factory

Burnout Calculus

Angela Buzan Uncategorized

SHARE THIS STORY: Share on FacebookTweet about this on TwitterPin on PinterestShare on Google+

Last summer I wrote a satirical piece about the teacher shortage crisis, wherein high profile comedy tours resorted to the same pale budgetary excuses that are used in education (—the only thing that was not satire in that story: the numbers).

I think about this analogy often—that is, the idea of other professionals being subjected to burn out, budget cuts, and blows to their rapport. They’re tired topics, really. No one wants to hear about the exhausted teacher. Can’t you just feel the eye roll from online readers already? What the public wants to hear is the heartwarming testimony of the teacher who just loves her job and her kids and is so okay with the thought of not being rich that she sometimes brings homemade cookies to work.

Well, spoiler alert: I’m that teacher too.

Oooh, that got too real. Let’s return to comedy.

In Jerry Seinfeld’s opening season of Comedians in Cars Getting Coffee, he interviews several SNL heavyweights: Jimmy Fallon, Alec Baldwin, Kristin Wig, and Tina Fey. When the conversations naturally shift to the slightly serious side, all four comedians mentioned burnout. But how? They looked like they were having so much fun!

The problem? The syndicated scheduling is mentally exhausting. Having to practice new lines and skits all week and then bring their A-game every Saturday night wears them out. Kristin Wig, on performing characters full force every week, asked Jerry, “what else was I supposed to do with my voice and still be funny?”

So I think about this when I think about high school teachers—the ones who bring their A-game five days a week, six times a day. If an SNL actor who gets the money and the ratings and the support burns out, what happens to the Calculus teacher living on a $39,000 salary with 154 students and an inbox full of parent complaints?

Too serious again? Good. Let’s stay here.

At what point in time will districts and politicians start to consider the idea that syndicated scheduling eats students and teachers alive? When Betsy DeVos bizarrely attacked teachers for rows, she foolishly overlooked a number of linchpin educational issues that are manifested in that seating chart: overcrowding, understaffing, and overscheduling.

The public seems pretty concerned with caged-free chickens, but how do they feel about caged-free people? Did you know sixteen states have more people in prison than college? The Washington Post analyzed the numbers and realized we have more prisons than colleges. The rates of incarceration are not only alarming, they are accelerating. And it starts somewhere.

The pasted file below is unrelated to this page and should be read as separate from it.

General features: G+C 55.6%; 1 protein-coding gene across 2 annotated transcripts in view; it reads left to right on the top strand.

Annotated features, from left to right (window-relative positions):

So back to the issue at hand. As election seasons near, I worry pundits will do the thing where they say schools have plenty of money and teachers are paid just fine for the jobs they do. I wonder if as teacher-leaders and advocates we can help call attention to the fact that yes, money is an issue, but it’s not just salaries, it’s also class sizes and materials. It’s the unrealistic expectations placed on teachers and students considering their physical and mental learning environments.

Business professionals often cite the platitude “every system is perfectly designed for the results it gets.” This is probably because the phrase “when the system is broken, blame the factory workers and products until they quit or are injured and are replaced with new ones” is too long.

 

 

Angela Buzan is a full time English teacher in the Flagstaff Unified School District. She has thirteen years’ teaching experience and has taught all grades seven through twelve. In 2010, she received a Fulbright Teacher Exchange fellowship to Kolkata, India; in 2012 she achieved National Board Certification; in 2014 she earned a Master’s Degree in Curriculum Design and Instruction. Her current challenge is to out-read Gavin, in third period, who typically polishes off three novels a week.